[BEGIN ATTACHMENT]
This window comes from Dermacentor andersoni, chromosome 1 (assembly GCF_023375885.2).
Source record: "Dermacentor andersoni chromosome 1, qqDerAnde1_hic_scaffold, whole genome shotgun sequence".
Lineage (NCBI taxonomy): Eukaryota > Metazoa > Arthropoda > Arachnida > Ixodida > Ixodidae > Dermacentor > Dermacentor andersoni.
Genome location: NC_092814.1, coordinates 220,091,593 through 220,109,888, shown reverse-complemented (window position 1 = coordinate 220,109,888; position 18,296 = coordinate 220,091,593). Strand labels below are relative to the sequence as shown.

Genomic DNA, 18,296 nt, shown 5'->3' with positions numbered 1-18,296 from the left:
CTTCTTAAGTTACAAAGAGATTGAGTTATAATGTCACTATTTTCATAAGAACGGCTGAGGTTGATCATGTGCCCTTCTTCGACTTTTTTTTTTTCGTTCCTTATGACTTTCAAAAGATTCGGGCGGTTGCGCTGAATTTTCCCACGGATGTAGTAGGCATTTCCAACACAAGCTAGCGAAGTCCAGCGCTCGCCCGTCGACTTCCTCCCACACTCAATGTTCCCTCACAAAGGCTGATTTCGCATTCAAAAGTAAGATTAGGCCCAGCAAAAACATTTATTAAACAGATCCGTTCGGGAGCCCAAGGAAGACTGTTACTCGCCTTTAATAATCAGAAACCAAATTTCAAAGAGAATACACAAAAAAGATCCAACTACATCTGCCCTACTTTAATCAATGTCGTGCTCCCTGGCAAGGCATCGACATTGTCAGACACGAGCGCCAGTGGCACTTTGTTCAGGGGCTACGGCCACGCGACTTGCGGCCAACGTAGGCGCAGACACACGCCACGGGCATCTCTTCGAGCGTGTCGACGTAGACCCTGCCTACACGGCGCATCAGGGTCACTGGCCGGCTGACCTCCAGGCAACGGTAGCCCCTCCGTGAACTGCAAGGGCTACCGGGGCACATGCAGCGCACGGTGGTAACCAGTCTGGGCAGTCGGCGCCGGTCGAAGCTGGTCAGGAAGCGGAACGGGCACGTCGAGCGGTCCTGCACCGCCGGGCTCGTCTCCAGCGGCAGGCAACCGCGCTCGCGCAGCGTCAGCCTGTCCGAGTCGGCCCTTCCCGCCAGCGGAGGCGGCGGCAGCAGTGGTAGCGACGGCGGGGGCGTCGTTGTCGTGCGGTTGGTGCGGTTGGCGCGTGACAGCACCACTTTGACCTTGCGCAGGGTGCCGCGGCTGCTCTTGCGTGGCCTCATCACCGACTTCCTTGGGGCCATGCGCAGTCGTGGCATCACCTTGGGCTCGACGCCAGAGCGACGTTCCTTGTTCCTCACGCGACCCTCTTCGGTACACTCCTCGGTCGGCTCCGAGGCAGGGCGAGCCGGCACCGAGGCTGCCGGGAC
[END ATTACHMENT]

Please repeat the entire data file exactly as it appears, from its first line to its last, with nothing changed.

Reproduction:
This window comes from Dermacentor andersoni, chromosome 1 (assembly GCF_023375885.2).
Source record: "Dermacentor andersoni chromosome 1, qqDerAnde1_hic_scaffold, whole genome shotgun sequence".
Lineage (NCBI taxonomy): Eukaryota > Metazoa > Arthropoda > Arachnida > Ixodida > Ixodidae > Dermacentor > Dermacentor andersoni.
Genome location: NC_092814.1, coordinates 220,091,593 through 220,109,888, shown reverse-complemented (window position 1 = coordinate 220,109,888; position 18,296 = coordinate 220,091,593). Strand labels below are relative to the sequence as shown.

Genomic DNA, 18,296 nt, shown 5'->3' with positions numbered 1-18,296 from the left:
CTTCTTAAGTTACAAAGAGATTGAGTTATAATGTCACTATTTTCATAAGAACGGCTGAGGTTGATCATGTGCCCTTCTTCGACTTTTTTTTTTTCGTTCCTTATGACTTTCAAAAGATTCGGGCGGTTGCGCTGAATTTTCCCACGGATGTAGTAGGCATTTCCAACACAAGCTAGCGAAGTCCAGCGCTCGCCCGTCGACTTCCTCCCACACTCAATGTTCCCTCACAAAGGCTGATTTCGCATTCAAAAGTAAGATTAGGCCCAGCAAAAACATTTATTAAACAGATCCGTTCGGGAGCCCAAGGAAGACTGTTACTCGCCTTTAATAATCAGAAACCAAATTTCAAAGAGAATACACAAAAAAGATCCAACTACATCTGCCCTACTTTAATCAATGTCGTGCTCCCTGGCAAGGCATCGACATTGTCAGACACGAGCGCCAGTGGCACTTTGTTCAGGGGCTACGGCCACGCGACTTGCGGCCAACGTAGGCGCAGACACACGCCACGGGCATCTCTTCGAGCGTGTCGACGTAGACCCTGCCTACACGGCGCATCAGGGTCACTGGCCGGCTGACCTCCAGGCAACGGTAGCCCCTCCGTGAACTGCAAGGGCTACCGGGGCACATGCAGCGCACGGTGGTAACCAGTCTGGGCAGTCGGCGCCGGTCGAAGCTGGTCAGGAAGCGGAACGGGCACGTCGAGCGGTCCTGCACCGCCGGGCTCGTCTCCAGCGGCAGGCAACCGCGCTCGCGCAGCGTCAGCCTGTCCGAGTCGGCCCTTCCCGCCAGCGGAGGCGGCGGCAGCAGTGGTAGCGACGGCGGGGGCGTCGTTGTCGTGCGGTTGGTGCGGTTGGCGCGTGACAGCACCACTTTGACCTTGCGCAGGGTGCCGCGGCTGCTCTTGCGTGGCCTCATCACCGACTTCCTTGGGGCCATGCGCAGTCGTGGCATCACCTTGGGCTCGACGCCAGAGCGACGTTCCTTGTTCCTCACGCGACCCTCTTCGGTACACTCCTCGGTCGGCTCCGAGGCAGGGCGAGCCGGCACCGAGGCTGCCGGGAC